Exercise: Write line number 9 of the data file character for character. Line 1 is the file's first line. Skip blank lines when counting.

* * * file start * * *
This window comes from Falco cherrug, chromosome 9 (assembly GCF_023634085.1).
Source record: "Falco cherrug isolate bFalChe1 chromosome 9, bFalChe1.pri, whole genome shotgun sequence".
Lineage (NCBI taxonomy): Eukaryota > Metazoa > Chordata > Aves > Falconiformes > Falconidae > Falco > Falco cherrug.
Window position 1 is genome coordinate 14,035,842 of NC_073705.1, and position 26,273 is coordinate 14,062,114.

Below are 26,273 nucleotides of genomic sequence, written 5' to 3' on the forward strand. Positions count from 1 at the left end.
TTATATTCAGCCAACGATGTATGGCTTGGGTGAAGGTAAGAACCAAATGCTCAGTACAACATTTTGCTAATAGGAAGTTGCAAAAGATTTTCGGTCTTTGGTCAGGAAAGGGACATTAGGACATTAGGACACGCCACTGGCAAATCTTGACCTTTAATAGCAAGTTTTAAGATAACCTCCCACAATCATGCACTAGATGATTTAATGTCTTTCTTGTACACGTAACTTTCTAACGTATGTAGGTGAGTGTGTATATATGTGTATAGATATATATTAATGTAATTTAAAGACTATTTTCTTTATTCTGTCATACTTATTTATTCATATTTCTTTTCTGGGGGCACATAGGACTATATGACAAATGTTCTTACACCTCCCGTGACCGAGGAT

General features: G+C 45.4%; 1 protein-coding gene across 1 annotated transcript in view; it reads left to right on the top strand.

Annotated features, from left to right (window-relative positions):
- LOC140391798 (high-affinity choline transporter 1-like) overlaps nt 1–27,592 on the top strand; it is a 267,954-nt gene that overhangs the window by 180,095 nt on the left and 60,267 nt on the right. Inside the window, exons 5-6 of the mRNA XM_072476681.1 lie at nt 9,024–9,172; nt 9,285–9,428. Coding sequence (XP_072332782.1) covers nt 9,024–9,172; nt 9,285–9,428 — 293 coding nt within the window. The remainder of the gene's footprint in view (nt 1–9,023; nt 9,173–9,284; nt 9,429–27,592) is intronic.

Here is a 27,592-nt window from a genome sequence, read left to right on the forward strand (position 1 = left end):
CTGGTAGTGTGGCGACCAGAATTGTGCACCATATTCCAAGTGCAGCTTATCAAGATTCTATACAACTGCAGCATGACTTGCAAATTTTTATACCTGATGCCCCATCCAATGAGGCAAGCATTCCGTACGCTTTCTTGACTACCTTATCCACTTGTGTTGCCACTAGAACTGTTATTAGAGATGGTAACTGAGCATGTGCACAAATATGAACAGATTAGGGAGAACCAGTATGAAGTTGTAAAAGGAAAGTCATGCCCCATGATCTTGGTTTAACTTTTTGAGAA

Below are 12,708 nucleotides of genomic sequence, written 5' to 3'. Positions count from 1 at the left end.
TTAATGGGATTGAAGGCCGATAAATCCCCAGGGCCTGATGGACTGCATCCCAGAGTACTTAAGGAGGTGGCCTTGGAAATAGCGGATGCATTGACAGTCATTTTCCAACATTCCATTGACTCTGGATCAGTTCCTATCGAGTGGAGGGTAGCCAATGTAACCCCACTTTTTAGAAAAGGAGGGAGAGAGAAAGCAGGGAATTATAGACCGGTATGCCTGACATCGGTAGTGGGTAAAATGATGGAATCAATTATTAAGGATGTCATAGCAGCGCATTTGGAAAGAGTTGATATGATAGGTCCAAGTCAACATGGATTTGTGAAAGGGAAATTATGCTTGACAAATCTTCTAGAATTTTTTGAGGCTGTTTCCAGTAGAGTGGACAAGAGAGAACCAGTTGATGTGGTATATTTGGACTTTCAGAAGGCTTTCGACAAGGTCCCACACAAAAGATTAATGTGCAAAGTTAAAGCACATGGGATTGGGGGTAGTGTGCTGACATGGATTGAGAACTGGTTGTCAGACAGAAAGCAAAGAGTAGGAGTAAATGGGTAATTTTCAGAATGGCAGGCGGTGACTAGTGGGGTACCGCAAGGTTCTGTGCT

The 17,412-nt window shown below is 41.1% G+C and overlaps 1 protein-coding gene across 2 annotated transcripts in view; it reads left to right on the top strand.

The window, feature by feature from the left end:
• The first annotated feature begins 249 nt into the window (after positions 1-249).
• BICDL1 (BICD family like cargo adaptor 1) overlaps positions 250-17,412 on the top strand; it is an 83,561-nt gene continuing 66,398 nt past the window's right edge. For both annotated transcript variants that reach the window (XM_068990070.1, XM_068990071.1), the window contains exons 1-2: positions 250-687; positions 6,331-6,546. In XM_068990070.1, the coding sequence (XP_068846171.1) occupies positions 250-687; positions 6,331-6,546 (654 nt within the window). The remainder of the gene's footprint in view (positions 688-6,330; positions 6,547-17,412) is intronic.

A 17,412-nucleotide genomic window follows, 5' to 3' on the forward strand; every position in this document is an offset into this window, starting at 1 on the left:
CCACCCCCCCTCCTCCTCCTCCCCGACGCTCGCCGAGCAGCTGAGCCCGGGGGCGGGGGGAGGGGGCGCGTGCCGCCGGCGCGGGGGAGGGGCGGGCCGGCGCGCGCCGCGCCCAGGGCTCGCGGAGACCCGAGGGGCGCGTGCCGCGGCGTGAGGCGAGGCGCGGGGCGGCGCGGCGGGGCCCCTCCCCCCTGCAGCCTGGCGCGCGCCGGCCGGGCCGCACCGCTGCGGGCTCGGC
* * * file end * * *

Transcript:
- LOC140391798 (high-affinity choline transporter 1-like) overlaps nt 1–27,592 on the top strand; it is a 267,954-nt gene that overhangs the window by 180,095 nt on the left and 60,267 nt on the right. Inside the window, exons 5-6 of the mRNA XM_072476681.1 lie at nt 9,024–9,172; nt 9,285–9,428. Coding sequence (XP_072332782.1) covers nt 9,024–9,172; nt 9,285–9,428 — 293 coding nt within the window. The remainder of the gene's footprint in view (nt 1–9,023; nt 9,173–9,284; nt 9,429–27,592) is intronic.